4. Company Petition No.150 of 1996 was filed for winding up of M/s. MPL. The company was also referred for rehabilitation to the Board for Industrial and Financial Reconstruction (hereinafter referred to as “BIFR”) in Reference No.385 of 2000. During pendency of the same, without permission or knowledge of the BIFR, M/s. MPL entered into an unregistered memorandum of understanding (hereinafter referred to as the ‘MOU’) with the sister concern of the appellant, M/s. Suzuki Parasrampuria Suitings Pvt. Ltd. for leasing out its properties to the appellant for 20 years for repayment of its debts. The MOU was also not brought to the attention of the company court till the winding­up order was passed on 19.04.2010. The IFCI, Bank of Baroda – respondent no.3 and the Punjab National Bank – respondent no.4 were secured creditors, who had filed original applications against M/s. MPL for recovery of their debts before the Debt Recovery Tribunal under the Securitisation and Reconstruction of Financial Assets and Enforcement of Securities Interest Act, 2002 (hereinafter referred to as “SARFAESI Act”). IFCI held first charge over the assets of M/s. MPL for outstandings of Rs.160 crores and the Bank of Baroda with an outstanding of approximately Rs.4,68,00,000/­ held second charge. On 28.07.2010 after the winding­up order, IFCI assigned its dues to the appellant for a sum of Rs.85 lacs only and informed the official liquidator thereafter.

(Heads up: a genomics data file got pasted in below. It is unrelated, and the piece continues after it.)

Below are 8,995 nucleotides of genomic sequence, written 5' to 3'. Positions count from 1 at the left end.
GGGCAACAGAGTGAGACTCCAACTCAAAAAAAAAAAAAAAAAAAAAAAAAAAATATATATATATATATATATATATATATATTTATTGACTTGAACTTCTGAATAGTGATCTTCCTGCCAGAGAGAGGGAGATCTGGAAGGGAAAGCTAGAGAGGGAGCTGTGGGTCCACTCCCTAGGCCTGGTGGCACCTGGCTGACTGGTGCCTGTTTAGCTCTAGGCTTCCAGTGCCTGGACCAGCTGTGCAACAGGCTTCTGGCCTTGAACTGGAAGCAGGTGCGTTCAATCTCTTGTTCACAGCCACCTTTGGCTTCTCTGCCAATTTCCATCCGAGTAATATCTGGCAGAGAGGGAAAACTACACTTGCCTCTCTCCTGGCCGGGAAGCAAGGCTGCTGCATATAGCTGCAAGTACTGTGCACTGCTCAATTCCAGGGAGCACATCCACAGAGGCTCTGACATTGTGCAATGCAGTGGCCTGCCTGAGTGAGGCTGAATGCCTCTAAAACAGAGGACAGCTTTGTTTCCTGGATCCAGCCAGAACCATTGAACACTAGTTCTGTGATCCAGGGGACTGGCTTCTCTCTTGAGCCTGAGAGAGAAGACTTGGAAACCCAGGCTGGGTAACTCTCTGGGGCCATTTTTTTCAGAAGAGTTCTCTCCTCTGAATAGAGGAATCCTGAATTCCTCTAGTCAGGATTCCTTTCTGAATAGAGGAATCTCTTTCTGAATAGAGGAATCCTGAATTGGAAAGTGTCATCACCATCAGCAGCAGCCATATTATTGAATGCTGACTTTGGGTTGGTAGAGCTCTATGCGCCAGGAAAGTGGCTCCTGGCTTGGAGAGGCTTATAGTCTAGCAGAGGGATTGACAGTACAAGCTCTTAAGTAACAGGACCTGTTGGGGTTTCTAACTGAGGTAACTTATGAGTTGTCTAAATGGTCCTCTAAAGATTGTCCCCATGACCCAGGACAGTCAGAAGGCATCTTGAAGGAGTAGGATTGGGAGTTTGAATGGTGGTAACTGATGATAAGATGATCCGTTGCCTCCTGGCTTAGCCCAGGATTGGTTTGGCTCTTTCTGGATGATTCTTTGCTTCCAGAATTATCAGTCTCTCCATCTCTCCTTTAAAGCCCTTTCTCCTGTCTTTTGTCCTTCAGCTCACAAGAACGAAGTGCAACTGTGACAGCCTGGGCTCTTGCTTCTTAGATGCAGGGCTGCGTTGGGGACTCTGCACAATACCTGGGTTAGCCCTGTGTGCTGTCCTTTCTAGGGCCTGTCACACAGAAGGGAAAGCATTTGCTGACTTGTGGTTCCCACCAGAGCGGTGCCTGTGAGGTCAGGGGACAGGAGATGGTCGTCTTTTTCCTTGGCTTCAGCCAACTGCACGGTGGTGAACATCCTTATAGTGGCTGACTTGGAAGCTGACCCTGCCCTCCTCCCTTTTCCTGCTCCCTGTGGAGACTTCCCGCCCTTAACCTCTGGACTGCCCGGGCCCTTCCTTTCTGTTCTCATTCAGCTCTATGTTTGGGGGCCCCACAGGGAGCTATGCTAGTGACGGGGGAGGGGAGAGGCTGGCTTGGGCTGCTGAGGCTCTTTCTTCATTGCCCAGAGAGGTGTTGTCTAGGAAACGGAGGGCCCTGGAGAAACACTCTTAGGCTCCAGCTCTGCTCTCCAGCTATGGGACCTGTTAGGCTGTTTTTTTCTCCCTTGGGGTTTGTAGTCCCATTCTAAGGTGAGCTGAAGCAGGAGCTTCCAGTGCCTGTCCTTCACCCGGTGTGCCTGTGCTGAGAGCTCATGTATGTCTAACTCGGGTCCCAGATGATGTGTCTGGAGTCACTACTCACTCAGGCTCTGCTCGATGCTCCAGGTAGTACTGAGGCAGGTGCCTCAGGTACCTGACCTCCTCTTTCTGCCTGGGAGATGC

5. The appellant then filed Company Application No.248 of 2014 with a prayer for substitution in place of IFCI as a secured creditor of M/s. MPL. The Company Judge rejected the application on 31.07.2015 holding that the appellant was neither a Bank or Banking company or a financial institution or securitization company or reconstruction company and therefore could not be substituted in place of IFCI as a secured creditor for the purpose of the SARFAESI Act. In the nature of the relief sought for substitution as a secured creditor under the SARFAESI Act, the Company Judge held that the appellant could not draw any benefit for the purpose from Section 130 of the Transfer of Property Act. All other contentions were left open to be raised before the appropriate court/forum in appropriate proceedings. The appellant then filed OJMCA No.170 of 2015 invoking the inherent powers of the Company Court under Rule 9 of the Companies (Court) Rules, 1959 for recall/review of order dated 31.07.2015 contending that the appellant had never sought substitution as a secured creditor and simply desired substitution as a transferee of an actionable claim under Section 130 of the Transfer of the Property Act (hereinafter referred to as “the T.P. Act”). The recall/review application was rejected holding that an entirely new case was sought to be made out in the application. The appeal against the same has been rejected by the impugned order.